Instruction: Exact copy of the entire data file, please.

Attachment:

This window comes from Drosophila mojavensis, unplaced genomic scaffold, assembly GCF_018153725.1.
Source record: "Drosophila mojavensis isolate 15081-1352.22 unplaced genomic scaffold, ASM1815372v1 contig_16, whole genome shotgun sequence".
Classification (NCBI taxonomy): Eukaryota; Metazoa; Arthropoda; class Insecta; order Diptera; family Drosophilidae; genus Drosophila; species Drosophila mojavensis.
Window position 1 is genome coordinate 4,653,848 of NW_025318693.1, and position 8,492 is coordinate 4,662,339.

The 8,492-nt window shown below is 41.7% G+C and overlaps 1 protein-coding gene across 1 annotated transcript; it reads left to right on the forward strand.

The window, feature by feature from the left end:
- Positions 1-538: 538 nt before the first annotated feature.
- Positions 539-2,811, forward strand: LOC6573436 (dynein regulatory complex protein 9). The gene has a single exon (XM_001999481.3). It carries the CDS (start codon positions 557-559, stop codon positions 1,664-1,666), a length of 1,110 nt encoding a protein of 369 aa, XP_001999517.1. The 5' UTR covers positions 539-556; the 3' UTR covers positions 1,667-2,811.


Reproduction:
This window comes from Drosophila mojavensis, unplaced genomic scaffold, assembly GCF_018153725.1.
Source record: "Drosophila mojavensis isolate 15081-1352.22 unplaced genomic scaffold, ASM1815372v1 contig_16, whole genome shotgun sequence".
Classification (NCBI taxonomy): Eukaryota; Metazoa; Arthropoda; class Insecta; order Diptera; family Drosophilidae; genus Drosophila; species Drosophila mojavensis.
Window position 1 is genome coordinate 4,653,848 of NW_025318693.1, and position 8,492 is coordinate 4,662,339.

The 8,492-nt window shown below is 41.7% G+C and overlaps 1 protein-coding gene across 1 annotated transcript; it reads left to right on the forward strand.

The window, feature by feature from the left end:
- Positions 1-538: 538 nt before the first annotated feature.
- Positions 539-2,811, forward strand: LOC6573436 (dynein regulatory complex protein 9). The gene has a single exon (XM_001999481.3). It carries the CDS (start codon positions 557-559, stop codon positions 1,664-1,666), a length of 1,110 nt encoding a protein of 369 aa, XP_001999517.1. The 5' UTR covers positions 539-556; the 3' UTR covers positions 1,667-2,811.